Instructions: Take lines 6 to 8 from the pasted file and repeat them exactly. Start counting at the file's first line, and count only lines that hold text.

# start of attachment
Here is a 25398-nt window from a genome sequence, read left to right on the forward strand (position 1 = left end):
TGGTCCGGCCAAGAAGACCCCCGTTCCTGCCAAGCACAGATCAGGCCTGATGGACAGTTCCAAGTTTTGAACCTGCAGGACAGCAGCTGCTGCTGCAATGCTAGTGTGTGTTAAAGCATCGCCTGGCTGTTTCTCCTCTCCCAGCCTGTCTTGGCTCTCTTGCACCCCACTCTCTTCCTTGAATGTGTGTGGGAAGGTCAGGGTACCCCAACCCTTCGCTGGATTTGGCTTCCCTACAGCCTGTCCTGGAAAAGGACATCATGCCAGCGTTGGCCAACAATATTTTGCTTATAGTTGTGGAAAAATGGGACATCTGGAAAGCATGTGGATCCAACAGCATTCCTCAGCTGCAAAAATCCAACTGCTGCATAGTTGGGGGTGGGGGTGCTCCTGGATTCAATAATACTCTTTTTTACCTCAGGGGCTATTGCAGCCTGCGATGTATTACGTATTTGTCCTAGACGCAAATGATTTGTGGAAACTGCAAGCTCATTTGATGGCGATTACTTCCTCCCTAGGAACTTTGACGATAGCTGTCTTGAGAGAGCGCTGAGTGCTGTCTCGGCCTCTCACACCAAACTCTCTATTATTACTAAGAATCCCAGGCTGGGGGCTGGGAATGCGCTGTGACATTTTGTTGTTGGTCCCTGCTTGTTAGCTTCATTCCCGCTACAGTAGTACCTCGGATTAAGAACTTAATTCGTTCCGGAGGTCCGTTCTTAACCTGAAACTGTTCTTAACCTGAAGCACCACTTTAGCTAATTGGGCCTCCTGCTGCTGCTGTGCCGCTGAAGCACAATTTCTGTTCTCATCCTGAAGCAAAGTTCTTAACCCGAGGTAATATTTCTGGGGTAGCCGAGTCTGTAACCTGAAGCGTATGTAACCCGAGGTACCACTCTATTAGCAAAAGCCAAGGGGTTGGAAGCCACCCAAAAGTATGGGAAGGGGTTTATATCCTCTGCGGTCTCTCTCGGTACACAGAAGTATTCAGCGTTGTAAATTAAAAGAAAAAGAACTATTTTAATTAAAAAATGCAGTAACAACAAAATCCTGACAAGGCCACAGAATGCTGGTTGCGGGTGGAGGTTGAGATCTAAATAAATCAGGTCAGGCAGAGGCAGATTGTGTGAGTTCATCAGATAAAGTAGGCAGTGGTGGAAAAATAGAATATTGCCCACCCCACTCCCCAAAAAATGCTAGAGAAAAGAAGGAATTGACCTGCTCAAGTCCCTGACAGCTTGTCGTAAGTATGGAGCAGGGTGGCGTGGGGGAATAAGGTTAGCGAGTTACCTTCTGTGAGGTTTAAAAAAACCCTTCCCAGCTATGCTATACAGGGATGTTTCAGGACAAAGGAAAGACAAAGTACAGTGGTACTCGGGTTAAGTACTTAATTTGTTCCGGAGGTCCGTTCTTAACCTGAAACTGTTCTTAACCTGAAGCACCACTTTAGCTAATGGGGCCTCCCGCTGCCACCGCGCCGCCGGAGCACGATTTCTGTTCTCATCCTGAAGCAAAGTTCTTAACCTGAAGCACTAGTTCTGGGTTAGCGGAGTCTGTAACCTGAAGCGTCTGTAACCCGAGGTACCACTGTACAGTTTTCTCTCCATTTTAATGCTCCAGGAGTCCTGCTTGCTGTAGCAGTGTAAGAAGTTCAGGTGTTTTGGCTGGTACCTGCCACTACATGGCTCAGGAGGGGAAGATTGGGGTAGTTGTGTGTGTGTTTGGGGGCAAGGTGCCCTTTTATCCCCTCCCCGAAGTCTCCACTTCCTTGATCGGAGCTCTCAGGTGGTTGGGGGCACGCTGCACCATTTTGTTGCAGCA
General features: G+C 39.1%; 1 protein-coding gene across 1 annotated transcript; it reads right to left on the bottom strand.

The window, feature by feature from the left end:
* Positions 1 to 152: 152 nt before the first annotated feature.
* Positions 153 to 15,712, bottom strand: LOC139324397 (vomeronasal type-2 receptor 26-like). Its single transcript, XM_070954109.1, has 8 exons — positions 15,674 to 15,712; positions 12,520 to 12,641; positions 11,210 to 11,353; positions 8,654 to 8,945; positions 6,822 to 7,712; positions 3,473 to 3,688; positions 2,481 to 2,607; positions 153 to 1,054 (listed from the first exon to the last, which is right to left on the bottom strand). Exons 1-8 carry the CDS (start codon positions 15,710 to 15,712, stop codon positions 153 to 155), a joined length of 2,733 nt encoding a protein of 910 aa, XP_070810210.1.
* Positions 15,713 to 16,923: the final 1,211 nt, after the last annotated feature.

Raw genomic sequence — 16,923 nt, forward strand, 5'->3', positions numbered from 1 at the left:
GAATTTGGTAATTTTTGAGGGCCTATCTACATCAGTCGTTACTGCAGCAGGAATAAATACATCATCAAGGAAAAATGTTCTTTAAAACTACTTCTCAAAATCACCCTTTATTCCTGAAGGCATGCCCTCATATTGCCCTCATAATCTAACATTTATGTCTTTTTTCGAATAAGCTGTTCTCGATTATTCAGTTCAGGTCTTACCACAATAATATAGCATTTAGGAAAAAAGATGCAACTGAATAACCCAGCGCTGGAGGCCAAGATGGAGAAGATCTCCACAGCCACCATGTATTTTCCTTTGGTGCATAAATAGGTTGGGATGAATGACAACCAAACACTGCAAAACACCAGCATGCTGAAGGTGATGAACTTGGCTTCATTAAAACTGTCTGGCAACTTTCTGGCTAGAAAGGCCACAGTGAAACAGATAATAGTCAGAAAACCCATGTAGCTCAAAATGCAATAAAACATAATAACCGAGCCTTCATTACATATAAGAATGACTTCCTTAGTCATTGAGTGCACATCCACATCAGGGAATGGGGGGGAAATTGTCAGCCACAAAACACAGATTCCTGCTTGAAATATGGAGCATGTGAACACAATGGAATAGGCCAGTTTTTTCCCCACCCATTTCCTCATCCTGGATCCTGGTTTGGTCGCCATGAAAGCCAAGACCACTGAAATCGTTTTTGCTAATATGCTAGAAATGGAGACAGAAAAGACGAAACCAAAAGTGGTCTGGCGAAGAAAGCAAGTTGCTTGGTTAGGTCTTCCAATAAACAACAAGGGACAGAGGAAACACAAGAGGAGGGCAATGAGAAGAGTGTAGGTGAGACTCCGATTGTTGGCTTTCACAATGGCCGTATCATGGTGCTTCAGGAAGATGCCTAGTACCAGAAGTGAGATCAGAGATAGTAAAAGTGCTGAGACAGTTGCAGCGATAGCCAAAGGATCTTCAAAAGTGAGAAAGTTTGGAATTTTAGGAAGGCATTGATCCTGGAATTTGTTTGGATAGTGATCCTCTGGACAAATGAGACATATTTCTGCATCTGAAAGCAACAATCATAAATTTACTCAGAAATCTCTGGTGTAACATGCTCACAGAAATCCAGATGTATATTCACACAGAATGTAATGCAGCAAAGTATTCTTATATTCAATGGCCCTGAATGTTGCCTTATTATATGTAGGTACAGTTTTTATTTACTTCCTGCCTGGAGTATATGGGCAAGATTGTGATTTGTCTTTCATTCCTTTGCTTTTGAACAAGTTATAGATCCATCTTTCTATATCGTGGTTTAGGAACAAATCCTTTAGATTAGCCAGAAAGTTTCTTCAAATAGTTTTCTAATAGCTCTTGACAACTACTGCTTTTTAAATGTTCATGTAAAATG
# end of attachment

* Positions 153 to 15,712, bottom strand: LOC139324397 (vomeronasal type-2 receptor 26-like). Its single transcript, XM_070954109.1, has 8 exons — positions 15,674 to 15,712; positions 12,520 to 12,641; positions 11,210 to 11,353; positions 8,654 to 8,945; positions 6,822 to 7,712; positions 3,473 to 3,688; positions 2,481 to 2,607; positions 153 to 1,054 (listed from the first exon to the last, which is right to left on the bottom strand). Exons 1-8 carry the CDS (start codon positions 15,710 to 15,712, stop codon positions 153 to 155), a joined length of 2,733 nt encoding a protein of 910 aa, XP_070810210.1.
* Positions 15,713 to 16,923: the final 1,211 nt, after the last annotated feature.

Raw genomic sequence — 16,923 nt, forward strand, 5'->3', positions numbered from 1 at the left: